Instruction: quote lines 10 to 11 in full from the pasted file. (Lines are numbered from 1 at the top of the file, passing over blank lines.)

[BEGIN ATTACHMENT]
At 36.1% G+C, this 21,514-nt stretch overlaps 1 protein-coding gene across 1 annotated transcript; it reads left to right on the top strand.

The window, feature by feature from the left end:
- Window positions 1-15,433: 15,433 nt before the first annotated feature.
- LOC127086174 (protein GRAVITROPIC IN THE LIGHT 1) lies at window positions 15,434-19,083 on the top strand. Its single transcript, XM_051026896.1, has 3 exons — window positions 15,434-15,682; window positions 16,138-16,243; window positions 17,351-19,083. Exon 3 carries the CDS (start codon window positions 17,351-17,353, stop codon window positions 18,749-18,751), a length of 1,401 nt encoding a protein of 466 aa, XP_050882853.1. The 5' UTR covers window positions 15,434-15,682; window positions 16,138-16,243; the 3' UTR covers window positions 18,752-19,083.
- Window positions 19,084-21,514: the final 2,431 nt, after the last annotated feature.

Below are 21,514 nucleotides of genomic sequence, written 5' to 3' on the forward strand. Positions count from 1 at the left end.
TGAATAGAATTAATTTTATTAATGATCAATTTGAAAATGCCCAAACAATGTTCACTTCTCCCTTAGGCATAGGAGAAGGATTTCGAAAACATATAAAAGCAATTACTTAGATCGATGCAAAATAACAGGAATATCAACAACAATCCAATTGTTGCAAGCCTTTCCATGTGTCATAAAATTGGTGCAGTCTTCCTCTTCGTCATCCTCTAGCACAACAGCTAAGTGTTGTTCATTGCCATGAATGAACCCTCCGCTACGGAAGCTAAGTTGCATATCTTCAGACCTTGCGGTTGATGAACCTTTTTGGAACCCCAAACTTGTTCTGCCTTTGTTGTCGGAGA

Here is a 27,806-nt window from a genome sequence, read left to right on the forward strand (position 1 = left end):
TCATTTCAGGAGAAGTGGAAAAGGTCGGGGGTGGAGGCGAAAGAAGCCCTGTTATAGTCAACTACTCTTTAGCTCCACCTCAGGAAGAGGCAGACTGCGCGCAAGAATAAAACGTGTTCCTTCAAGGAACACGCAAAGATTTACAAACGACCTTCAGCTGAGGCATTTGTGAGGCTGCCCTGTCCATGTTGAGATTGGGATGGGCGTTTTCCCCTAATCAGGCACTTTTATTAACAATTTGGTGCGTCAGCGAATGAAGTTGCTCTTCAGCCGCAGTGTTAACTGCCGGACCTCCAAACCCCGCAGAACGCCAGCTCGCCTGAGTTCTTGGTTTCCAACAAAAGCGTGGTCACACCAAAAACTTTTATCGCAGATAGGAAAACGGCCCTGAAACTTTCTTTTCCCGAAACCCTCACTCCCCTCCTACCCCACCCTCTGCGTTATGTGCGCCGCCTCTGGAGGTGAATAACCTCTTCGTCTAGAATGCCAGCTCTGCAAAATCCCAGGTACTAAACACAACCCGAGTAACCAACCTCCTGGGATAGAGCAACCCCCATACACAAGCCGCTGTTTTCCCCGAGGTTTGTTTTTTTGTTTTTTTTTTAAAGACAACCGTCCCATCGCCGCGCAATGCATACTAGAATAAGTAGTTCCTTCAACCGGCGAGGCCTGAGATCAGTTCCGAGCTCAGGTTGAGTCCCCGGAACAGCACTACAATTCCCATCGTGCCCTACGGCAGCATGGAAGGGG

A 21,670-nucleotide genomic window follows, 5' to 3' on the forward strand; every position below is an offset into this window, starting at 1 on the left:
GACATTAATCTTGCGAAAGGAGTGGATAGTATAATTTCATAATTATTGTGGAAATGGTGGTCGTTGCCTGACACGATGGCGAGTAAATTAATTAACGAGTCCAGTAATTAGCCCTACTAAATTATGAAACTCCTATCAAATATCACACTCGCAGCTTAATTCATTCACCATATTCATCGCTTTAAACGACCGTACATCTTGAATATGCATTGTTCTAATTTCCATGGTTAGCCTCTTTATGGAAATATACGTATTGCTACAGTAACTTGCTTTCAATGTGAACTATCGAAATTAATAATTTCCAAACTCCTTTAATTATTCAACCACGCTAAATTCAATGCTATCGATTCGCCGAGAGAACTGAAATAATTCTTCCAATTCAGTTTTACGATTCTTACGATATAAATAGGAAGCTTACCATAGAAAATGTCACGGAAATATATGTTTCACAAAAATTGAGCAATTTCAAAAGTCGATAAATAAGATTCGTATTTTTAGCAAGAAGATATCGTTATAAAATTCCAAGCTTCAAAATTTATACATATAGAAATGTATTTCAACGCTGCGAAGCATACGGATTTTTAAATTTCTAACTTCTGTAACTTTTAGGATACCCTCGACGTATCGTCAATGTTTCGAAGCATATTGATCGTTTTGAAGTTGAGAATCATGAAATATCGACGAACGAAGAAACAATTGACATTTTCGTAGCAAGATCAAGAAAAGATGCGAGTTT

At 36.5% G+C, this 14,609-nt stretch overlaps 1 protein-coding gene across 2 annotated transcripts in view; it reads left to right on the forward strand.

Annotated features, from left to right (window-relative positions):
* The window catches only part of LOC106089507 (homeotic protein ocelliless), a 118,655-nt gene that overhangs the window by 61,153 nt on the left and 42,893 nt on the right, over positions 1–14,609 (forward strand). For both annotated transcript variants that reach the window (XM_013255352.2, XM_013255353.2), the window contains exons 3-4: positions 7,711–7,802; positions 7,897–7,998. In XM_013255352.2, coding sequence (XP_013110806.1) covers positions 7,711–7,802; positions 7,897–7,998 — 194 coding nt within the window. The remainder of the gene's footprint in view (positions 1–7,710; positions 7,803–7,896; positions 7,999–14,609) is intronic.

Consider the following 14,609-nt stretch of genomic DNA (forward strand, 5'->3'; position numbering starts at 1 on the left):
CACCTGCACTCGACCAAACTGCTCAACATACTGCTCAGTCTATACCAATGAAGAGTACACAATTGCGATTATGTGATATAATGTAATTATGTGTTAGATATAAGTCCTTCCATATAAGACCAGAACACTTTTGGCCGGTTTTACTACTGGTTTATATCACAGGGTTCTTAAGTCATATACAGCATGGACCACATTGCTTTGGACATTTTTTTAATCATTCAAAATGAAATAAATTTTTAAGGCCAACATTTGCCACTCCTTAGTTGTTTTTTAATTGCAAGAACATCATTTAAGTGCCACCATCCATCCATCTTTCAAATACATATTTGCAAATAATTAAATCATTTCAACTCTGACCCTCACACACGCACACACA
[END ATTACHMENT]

A 21,670-nucleotide genomic window follows, 5' to 3' on the forward strand; every position below is an offset into this window, starting at 1 on the left:
GACATTAATCTTGCGAAAGGAGTGGATAGTATAATTTCATAATTATTGTGGAAATGGTGGTCGTTGCCTGACACGATGGCGAGTAAATTAATTAACGAGTCCAGTAATTAGCCCTACTAAATTATGAAACTCCTATCAAATATCACACTCGCAGCTTAATTCATTCACCATATTCATCGCTTTAAACGACCGTACATCTTGAATATGCATTGTTCTAATTTCCATGGTTAGCCTCTTTATGGAAATATACGTATTGCTACAGTAACTTGCTTTCAATGTGAACTATCGAAATTAATAATTTCCAAACTCCTTTAATTATTCAACCACGCTAAATTCAATGCTATCGATTCGCCGAGAGAACTGAAATAATTCTTCCAATTCAGTTTTACGATTCTTACGATATAAATAGGAAGCTTACCATAGAAAATGTCACGGAAATATATGTTTCACAAAAATTGAGCAATTTCAAAAGTCGATAAATAAGATTCGTATTTTTAGCAAGAAGATATCGTTATAAAATTCCAAGCTTCAAAATTTATACATATAGAAATGTATTTCAACGCTGCGAAGCATACGGATTTTTAAATTTCTAACTTCTGTAACTTTTAGGATACCCTCGACGTATCGTCAATGTTTCGAAGCATATTGATCGTTTTGAAGTTGAGAATCATGAAATATCGACGAACGAAGAAACAATTGACATTTTCGTAGCAAGATCAAGAAAAGATGCGAGTTT